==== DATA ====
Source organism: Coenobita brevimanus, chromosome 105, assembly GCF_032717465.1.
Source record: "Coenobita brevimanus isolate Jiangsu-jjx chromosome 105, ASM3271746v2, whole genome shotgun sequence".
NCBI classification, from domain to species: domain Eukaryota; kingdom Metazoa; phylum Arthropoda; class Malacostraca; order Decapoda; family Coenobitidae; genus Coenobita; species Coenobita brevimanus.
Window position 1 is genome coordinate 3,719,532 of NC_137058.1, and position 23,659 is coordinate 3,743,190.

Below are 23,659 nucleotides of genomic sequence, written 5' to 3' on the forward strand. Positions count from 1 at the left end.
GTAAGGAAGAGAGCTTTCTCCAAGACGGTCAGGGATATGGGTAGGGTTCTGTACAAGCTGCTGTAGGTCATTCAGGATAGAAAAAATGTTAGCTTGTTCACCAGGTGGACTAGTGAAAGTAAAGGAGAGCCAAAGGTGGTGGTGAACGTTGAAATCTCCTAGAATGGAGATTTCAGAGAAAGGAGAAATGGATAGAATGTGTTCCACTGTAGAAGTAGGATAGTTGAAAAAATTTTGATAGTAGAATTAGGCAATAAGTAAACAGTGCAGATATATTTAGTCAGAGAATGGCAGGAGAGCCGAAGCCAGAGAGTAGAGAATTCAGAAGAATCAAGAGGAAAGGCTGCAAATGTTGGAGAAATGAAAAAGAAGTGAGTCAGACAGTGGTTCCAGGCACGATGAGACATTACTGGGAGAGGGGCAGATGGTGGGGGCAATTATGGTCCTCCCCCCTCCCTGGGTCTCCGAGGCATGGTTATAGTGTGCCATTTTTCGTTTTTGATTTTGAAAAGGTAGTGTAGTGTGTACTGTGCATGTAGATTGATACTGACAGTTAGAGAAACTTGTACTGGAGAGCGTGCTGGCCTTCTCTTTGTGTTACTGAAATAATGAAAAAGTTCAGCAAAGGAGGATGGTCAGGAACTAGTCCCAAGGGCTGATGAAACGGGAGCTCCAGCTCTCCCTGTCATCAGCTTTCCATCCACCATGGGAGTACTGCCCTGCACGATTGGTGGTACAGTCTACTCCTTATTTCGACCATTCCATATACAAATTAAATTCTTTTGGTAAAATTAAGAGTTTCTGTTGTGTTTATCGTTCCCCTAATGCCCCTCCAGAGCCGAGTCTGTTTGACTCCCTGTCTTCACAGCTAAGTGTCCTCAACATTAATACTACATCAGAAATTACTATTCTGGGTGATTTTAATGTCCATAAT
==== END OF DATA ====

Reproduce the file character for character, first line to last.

Source organism: Coenobita brevimanus, chromosome 105, assembly GCF_032717465.1.
Source record: "Coenobita brevimanus isolate Jiangsu-jjx chromosome 105, ASM3271746v2, whole genome shotgun sequence".
NCBI classification, from domain to species: domain Eukaryota; kingdom Metazoa; phylum Arthropoda; class Malacostraca; order Decapoda; family Coenobitidae; genus Coenobita; species Coenobita brevimanus.
Window position 1 is genome coordinate 3,719,532 of NC_137058.1, and position 23,659 is coordinate 3,743,190.

Below are 23,659 nucleotides of genomic sequence, written 5' to 3' on the forward strand. Positions count from 1 at the left end.
GTAAGGAAGAGAGCTTTCTCCAAGACGGTCAGGGATATGGGTAGGGTTCTGTACAAGCTGCTGTAGGTCATTCAGGATAGAAAAAATGTTAGCTTGTTCACCAGGTGGACTAGTGAAAGTAAAGGAGAGCCAAAGGTGGTGGTGAACGTTGAAATCTCCTAGAATGGAGATTTCAGAGAAAGGAGAAATGGATAGAATGTGTTCCACTGTAGAAGTAGGATAGTTGAAAAAATTTTGATAGTAGAATTAGGCAATAAGTAAACAGTGCAGATATATTTAGTCAGAGAATGGCAGGAGAGCCGAAGCCAGAGAGTAGAGAATTCAGAAGAATCAAGAGGAAAGGCTGCAAATGTTGGAGAAATGAAAAAGAAGTGAGTCAGACAGTGGTTCCAGGCACGATGAGACATTACTGGGAGAGGGGCAGATGGTGGGGGCAATTATGGTCCTCCCCCCTCCCTGGGTCTCCGAGGCATGGTTATAGTGTGCCATTTTTCGTTTTTGATTTTGAAAAGGTAGTGTAGTGTGTACTGTGCATGTAGATTGATACTGACAGTTAGAGAAACTTGTACTGGAGAGCGTGCTGGCCTTCTCTTTGTGTTACTGAAATAATGAAAAAGTTCAGCAAAGGAGGATGGTCAGGAACTAGTCCCAAGGGCTGATGAAACGGGAGCTCCAGCTCTCCCTGTCATCAGCTTTCCATCCACCATGGGAGTACTGCCCTGCACGATTGGTGGTACAGTCTACTCCTTATTTCGACCATTCCATATACAAATTAAATTCTTTTGGTAAAATTAAGAGTTTCTGTTGTGTTTATCGTTCCCCTAATGCCCCTCCAGAGCCGAGTCTGTTTGACTCCCTGTCTTCACAGCTAAGTGTCCTCAACATTAATACTACATCAGAAATTACTATTCTGGGTGATTTTAATGTCCATAAT